Internet addiction disorder (IAD), or, more broadly, Internet overuse, problematic computer use or pathological computer use, is excessive computer use that interferes with daily life. These terms avoid the term addiction and are not limited to any single cause.
IAD was originally proposed as a disorder in a satirical hoax by Ivan Goldberg, M.D., in 1995. He took pathological gambling as diagnosed by the Diagnostic and Statistical Manual of Mental Disorders (DSM-IV) as his model for the description of IAD. It is not, however, included in the current DSM as of 2009. IAD receives coverage in the press, and possible future classification as a psychological disorder continues to be debated and researched.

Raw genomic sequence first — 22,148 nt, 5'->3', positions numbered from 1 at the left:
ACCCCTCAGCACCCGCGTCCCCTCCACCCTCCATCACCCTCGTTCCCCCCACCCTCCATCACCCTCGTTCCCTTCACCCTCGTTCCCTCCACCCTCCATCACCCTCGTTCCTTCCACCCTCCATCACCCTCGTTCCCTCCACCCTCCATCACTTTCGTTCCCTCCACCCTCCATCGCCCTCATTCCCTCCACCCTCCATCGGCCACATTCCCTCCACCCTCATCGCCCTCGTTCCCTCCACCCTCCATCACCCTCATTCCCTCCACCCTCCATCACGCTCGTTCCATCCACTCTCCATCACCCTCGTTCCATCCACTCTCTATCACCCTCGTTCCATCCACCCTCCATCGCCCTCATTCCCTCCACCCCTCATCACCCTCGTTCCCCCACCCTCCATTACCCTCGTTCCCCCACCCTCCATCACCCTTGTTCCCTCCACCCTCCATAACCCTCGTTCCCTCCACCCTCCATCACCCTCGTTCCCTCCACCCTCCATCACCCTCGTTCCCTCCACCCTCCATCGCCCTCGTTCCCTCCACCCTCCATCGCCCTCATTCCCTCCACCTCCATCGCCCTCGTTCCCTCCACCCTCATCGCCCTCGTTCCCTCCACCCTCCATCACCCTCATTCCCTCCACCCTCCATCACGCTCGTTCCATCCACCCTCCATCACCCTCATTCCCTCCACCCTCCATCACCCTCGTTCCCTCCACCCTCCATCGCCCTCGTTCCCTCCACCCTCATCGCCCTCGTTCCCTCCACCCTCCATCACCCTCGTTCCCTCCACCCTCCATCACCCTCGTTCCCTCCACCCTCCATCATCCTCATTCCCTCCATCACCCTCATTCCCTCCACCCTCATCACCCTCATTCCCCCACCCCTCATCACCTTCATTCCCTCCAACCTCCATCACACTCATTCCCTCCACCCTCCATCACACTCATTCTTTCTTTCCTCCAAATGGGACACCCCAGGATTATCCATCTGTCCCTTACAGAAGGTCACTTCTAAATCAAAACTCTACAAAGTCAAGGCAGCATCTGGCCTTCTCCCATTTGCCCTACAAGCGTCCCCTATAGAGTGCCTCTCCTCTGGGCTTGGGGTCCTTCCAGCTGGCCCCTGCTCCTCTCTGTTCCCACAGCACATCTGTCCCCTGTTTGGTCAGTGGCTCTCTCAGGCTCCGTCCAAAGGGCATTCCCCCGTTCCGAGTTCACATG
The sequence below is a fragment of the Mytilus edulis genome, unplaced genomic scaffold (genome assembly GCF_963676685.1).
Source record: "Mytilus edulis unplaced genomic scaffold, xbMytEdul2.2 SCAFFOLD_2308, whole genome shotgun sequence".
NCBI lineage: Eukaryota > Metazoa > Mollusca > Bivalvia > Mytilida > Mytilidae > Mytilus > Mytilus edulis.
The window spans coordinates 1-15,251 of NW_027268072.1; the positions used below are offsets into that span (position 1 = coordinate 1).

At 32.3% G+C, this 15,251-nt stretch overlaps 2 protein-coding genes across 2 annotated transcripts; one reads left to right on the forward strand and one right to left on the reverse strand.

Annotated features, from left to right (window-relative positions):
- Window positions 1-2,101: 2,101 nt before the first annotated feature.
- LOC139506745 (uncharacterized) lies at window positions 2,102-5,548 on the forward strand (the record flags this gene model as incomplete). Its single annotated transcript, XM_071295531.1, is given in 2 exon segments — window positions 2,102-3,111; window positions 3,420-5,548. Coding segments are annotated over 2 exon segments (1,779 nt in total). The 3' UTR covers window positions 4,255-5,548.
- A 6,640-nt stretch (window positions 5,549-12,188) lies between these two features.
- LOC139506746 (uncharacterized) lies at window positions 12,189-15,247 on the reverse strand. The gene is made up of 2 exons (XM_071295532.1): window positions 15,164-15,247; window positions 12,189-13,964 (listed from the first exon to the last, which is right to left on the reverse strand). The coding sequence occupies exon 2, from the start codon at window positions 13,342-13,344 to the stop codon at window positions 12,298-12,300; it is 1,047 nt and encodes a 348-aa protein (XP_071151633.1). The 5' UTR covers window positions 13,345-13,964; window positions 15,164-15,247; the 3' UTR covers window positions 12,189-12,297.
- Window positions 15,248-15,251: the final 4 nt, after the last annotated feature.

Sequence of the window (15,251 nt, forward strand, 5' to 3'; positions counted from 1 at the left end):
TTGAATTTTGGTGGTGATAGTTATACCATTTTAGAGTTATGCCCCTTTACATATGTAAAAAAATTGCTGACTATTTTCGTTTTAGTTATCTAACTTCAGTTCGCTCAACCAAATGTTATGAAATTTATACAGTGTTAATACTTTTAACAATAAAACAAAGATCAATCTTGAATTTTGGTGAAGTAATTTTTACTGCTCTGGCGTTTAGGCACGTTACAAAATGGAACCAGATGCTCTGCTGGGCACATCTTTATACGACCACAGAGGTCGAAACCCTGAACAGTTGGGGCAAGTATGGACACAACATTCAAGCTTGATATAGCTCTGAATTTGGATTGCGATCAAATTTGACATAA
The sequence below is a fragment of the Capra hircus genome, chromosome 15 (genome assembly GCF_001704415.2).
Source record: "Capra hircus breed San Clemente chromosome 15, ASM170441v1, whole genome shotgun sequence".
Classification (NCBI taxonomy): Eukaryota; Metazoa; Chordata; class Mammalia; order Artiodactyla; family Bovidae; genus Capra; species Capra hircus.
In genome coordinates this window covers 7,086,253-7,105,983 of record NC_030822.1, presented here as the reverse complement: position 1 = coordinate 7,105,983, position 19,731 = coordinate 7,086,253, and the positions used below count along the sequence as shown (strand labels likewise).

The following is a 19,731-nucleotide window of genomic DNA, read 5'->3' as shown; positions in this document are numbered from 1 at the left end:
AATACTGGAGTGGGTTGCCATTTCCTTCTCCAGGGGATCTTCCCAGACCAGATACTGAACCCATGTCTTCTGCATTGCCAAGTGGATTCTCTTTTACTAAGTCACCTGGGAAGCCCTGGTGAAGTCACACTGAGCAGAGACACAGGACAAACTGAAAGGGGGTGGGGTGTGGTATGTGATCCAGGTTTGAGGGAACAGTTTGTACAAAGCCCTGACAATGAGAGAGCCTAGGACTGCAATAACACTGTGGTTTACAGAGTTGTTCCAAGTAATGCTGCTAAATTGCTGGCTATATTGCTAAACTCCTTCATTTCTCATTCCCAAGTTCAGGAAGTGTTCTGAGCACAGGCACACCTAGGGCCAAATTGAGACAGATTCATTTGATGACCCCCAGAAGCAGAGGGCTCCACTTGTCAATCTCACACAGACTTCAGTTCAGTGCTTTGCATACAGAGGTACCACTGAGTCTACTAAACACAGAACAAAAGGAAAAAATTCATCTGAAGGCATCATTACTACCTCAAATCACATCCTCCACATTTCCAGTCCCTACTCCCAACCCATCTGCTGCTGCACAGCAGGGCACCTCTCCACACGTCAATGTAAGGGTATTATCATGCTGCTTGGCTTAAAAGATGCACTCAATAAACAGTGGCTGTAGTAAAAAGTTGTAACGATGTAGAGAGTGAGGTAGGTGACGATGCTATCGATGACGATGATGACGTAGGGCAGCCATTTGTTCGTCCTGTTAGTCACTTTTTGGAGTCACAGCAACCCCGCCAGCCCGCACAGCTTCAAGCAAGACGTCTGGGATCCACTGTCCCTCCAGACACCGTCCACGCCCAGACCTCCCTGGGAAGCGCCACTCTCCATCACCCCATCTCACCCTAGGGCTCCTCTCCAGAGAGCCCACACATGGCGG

Online activities which, if done in person, would normally be considered troublesome, such as compulsive gambling, or shopping, are sometimes called net compulsions. Other habits such as reading, playing computer games, or watching a staggering amount of internet videos or movies are all troubling only to the extent that these activities interfere with normal life. Supporters of disorder classification often divide IAD into subtypes by activity, such as excessive, overwhelming, or inappropriate pornography use, gaming, online social networking, blogging, email, or Internet shopping. Opponents note that compulsive behaviors may not themselves be addictive.
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